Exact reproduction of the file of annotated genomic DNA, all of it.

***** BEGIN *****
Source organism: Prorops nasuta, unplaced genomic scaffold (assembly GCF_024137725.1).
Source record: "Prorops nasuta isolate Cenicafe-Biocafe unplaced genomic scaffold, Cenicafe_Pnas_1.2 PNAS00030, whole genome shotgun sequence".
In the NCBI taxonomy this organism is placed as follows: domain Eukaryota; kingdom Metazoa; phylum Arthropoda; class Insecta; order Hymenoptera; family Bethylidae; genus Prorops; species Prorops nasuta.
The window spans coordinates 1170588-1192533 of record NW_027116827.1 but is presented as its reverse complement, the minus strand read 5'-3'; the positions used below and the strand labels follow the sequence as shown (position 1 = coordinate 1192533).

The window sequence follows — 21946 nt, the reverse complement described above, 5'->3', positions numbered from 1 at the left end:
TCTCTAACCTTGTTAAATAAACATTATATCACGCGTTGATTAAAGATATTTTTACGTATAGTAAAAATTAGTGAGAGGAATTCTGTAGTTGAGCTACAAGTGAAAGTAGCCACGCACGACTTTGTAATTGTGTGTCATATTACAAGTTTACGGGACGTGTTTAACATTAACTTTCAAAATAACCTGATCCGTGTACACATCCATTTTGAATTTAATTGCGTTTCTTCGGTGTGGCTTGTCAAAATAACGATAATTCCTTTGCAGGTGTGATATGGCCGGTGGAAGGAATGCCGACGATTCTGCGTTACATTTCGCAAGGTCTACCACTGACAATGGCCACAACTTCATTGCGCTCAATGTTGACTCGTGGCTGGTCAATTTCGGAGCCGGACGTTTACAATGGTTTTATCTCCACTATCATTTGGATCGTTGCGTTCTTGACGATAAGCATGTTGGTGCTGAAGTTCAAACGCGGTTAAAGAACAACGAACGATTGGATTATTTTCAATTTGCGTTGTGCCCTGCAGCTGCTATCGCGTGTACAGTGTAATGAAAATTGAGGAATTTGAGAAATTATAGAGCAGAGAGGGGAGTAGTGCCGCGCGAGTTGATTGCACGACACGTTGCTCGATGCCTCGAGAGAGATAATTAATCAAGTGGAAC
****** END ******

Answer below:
Source organism: Prorops nasuta, unplaced genomic scaffold (assembly GCF_024137725.1).
Source record: "Prorops nasuta isolate Cenicafe-Biocafe unplaced genomic scaffold, Cenicafe_Pnas_1.2 PNAS00030, whole genome shotgun sequence".
In the NCBI taxonomy this organism is placed as follows: domain Eukaryota; kingdom Metazoa; phylum Arthropoda; class Insecta; order Hymenoptera; family Bethylidae; genus Prorops; species Prorops nasuta.
The window spans coordinates 1170588-1192533 of record NW_027116827.1 but is presented as its reverse complement, the minus strand read 5'-3'; the positions used below and the strand labels follow the sequence as shown (position 1 = coordinate 1192533).

The window sequence follows — 21946 nt, the reverse complement described above, 5'->3', positions numbered from 1 at the left end:
TCTCTAACCTTGTTAAATAAACATTATATCACGCGTTGATTAAAGATATTTTTACGTATAGTAAAAATTAGTGAGAGGAATTCTGTAGTTGAGCTACAAGTGAAAGTAGCCACGCACGACTTTGTAATTGTGTGTCATATTACAAGTTTACGGGACGTGTTTAACATTAACTTTCAAAATAACCTGATCCGTGTACACATCCATTTTGAATTTAATTGCGTTTCTTCGGTGTGGCTTGTCAAAATAACGATAATTCCTTTGCAGGTGTGATATGGCCGGTGGAAGGAATGCCGACGATTCTGCGTTACATTTCGCAAGGTCTACCACTGACAATGGCCACAACTTCATTGCGCTCAATGTTGACTCGTGGCTGGTCAATTTCGGAGCCGGACGTTTACAATGGTTTTATCTCCACTATCATTTGGATCGTTGCGTTCTTGACGATAAGCATGTTGGTGCTGAAGTTCAAACGCGGTTAAAGAACAACGAACGATTGGATTATTTTCAATTTGCGTTGTGCCCTGCAGCTGCTATCGCGTGTACAGTGTAATGAAAATTGAGGAATTTGAGAAATTATAGAGCAGAGAGGGGAGTAGTGCCGCGCGAGTTGATTGCACGACACGTTGCTCGATGCCTCGAGAGAGATAATTAATCAAGTGGAAC